That’s until a stranger named William walks into her bar. Despite William’s almost creepy fixation on his server, Lexie responds with warmth and reveals a possible rival for Nathan in the Barn Lady’s affections. She cools only slightly when an even creepier man with funky hair comes in — with a gun — and threatens her.
Fortunately, William is available to save the day (after pumping quarters into the jukebox, naturally). He tells her that “some people” don’t want Lexie to know the truth about herself. But the bartender needs to know. A whole lot of death is coming if she remains in frat-boy drink bliss.
Poor Lexie is probably thinking the funky gun guy was the better option as the episode ends.
So … Huh?
Changes mean that “Haven” has to give a lot of explanations and still leave fans asking a bunch of questions. The explanation stuff mostly comes out in various characters talking to Jennifer and telling her everything about the Troubles and the town. This works, even if it is a wee bit too expository.
As for the questions, here are some big ones:
- Is Lexie still Audrey in any way? For that matter, who is the real person underneath all of the fake identities? It seems like William might know the answer.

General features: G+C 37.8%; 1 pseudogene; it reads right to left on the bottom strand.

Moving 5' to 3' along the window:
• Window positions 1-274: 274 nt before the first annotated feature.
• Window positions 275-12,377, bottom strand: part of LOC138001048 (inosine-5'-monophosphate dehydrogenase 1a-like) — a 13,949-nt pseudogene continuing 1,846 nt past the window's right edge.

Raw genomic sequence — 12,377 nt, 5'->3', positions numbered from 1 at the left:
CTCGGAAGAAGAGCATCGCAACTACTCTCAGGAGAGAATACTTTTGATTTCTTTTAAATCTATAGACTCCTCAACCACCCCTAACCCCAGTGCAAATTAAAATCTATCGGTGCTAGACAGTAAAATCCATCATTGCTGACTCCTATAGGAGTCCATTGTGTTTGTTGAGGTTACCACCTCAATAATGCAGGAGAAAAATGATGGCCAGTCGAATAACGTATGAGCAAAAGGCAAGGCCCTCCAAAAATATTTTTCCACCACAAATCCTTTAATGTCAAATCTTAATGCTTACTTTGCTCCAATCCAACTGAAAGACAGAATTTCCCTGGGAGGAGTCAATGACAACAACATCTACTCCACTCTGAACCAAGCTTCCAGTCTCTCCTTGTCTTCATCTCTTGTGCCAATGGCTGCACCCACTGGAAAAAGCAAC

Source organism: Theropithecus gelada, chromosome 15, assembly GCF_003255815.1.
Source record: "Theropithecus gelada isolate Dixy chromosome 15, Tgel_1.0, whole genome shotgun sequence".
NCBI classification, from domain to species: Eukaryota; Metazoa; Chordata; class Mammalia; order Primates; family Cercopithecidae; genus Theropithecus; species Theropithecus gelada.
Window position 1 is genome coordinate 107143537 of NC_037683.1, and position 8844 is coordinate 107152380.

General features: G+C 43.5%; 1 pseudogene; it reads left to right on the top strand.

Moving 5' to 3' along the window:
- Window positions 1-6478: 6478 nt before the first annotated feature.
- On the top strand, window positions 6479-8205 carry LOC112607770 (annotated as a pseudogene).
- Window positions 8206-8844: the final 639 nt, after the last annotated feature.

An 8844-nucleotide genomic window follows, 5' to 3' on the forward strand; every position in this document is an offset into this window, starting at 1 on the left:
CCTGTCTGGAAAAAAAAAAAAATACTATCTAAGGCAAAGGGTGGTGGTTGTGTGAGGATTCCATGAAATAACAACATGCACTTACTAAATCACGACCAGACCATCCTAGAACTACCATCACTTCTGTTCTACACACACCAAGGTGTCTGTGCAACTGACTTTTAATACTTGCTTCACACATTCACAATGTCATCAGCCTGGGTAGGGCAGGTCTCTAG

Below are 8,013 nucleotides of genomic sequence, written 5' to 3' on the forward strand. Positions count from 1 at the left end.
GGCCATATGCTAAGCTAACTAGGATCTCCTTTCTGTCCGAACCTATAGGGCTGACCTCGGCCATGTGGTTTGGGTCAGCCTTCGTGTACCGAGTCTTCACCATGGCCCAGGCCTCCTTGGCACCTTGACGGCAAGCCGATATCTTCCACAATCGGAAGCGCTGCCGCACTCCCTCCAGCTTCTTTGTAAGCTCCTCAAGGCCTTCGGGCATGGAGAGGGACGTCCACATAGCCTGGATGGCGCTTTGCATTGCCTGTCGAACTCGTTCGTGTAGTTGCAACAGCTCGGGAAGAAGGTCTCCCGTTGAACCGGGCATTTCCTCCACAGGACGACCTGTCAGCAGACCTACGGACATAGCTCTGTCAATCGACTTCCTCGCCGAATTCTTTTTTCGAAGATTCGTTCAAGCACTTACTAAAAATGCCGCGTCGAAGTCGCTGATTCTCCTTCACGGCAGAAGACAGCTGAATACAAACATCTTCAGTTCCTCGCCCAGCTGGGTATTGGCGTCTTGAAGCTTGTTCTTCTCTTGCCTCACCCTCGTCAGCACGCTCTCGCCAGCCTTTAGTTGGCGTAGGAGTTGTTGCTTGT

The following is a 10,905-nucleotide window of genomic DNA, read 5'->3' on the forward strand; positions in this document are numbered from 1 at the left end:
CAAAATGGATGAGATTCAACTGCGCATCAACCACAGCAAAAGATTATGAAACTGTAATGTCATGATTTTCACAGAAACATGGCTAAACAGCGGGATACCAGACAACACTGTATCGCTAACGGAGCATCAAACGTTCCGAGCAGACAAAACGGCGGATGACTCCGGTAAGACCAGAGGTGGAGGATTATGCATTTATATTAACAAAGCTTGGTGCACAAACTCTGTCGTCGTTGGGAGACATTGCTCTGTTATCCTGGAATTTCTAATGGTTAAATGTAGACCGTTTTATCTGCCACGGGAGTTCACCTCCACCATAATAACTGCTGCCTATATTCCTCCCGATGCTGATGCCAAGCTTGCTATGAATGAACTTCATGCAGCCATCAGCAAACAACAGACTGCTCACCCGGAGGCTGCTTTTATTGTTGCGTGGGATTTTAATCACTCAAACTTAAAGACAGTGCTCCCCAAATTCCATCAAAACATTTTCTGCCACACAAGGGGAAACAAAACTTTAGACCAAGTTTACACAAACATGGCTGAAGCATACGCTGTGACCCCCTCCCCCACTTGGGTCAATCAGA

- If William does know the real truth about Audrey, does that mean he’s another Agent Howard type of person (or whatever)? And if that’s the case, does the arrival of Funky Gun Guy mean that there are a lot of those people?
- Why did Jennifer hear the barn conversations on constant replay? Is this a Trouble or something else?
- Since Vince and Dave usually know so much, why were they shocked that Duke was still alive?
- Duke is out of the barn. Audrey is out of the barn. Where is James?
- Is Nathan really Audrey’s true love? Could anyone else take the title? Also, what kind of nasty deal is it to make this woman kill someone she loves or else face an eternity of false identities broken up by barn time?
- What exactly is the secret meaning of Oprah Winfrey when spoken by Duke to Dave?
At least “Haven” Season 3 is back to bring us (hopefully) some answers!